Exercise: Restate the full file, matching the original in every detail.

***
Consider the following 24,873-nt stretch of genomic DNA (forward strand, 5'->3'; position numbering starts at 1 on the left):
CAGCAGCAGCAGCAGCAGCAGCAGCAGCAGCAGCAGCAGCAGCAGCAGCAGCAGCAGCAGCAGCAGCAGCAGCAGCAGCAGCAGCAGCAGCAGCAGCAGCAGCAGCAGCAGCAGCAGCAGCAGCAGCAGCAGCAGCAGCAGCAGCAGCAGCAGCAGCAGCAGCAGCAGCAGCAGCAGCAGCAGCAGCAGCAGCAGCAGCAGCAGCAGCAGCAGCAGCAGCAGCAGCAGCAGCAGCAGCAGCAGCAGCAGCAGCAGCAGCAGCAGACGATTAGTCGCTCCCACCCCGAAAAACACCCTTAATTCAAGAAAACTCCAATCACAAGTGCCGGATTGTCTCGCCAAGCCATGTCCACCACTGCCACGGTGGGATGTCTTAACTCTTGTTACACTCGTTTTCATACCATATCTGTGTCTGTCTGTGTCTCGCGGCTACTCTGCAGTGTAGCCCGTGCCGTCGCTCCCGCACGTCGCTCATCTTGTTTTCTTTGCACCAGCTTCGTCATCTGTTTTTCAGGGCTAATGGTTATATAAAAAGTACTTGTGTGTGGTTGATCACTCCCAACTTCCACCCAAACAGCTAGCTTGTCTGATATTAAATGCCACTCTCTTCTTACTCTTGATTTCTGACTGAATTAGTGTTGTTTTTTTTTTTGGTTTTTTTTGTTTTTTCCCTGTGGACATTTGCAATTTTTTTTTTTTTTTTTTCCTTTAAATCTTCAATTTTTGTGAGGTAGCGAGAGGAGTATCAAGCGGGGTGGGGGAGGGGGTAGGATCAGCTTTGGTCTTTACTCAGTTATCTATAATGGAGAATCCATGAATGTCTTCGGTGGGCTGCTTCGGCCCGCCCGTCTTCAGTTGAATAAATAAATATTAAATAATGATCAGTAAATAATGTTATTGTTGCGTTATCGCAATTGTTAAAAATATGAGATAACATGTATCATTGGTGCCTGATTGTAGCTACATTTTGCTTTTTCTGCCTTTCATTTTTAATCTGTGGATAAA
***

Consider the following 24,873-nt stretch of genomic DNA (forward strand, 5'->3'; position numbering starts at 1 on the left):
CAGCAGCAGCAGCAGCAGCAGCAGCAGCAGCAGCAGCAGCAGCAGCAGCAGCAGCAGCAGCAGCAGCAGCAGCAGCAGCAGCAGCAGCAGCAGCAGCAGCAGCAGCAGCAGCAGCAGCAGCAGCAGCAGCAGCAGCAGCAGCAGCAGCAGCAGCAGCAGCAGCAGCAGCAGCAGCAGCAGCAGCAGCAGCAGCAGCAGCAGCAGCAGCAGCAGCAGCAGCAGCAGCAGCAGCAGCAGCAGCAGCAGCAGCAGCAGCAGCAGCAGACGATTAGTCGCTCCCACCCCGAAAAACACCCTTAATTCAAGAAAACTCCAATCACAAGTGCCGGATTGTCTCGCCAAGCCATGTCCACCACTGCCACGGTGGGATGTCTTAACTCTTGTTACACTCGTTTTCATACCATATCTGTGTCTGTCTGTGTCTCGCGGCTACTCTGCAGTGTAGCCCGTGCCGTCGCTCCCGCACGTCGCTCATCTTGTTTTCTTTGCACCAGCTTCGTCATCTGTTTTTCAGGGCTAATGGTTATATAAAAAGTACTTGTGTGTGGTTGATCACTCCCAACTTCCACCCAAACAGCTAGCTTGTCTGATATTAAATGCCACTCTCTTCTTACTCTTGATTTCTGACTGAATTAGTGTTGTTTTTTTTTTTGGTTTTTTTTGTTTTTTCCCTGTGGACATTTGCAATTTTTTTTTTTTTTTTTTCCTTTAAATCTTCAATTTTTGTGAGGTAGCGAGAGGAGTATCAAGCGGGGTGGGGGAGGGGGTAGGATCAGCTTTGGTCTTTACTCAGTTATCTATAATGGAGAATCCATGAATGTCTTCGGTGGGCTGCTTCGGCCCGCCCGTCTTCAGTTGAATAAATAAATATTAAATAATGATCAGTAAATAATGTTATTGTTGCGTTATCGCAATTGTTAAAAATATGAGATAACATGTATCATTGGTGCCTGATTGTAGCTACATTTTGCTTTTTCTGCCTTTCATTTTTAATCTGTGGATAAA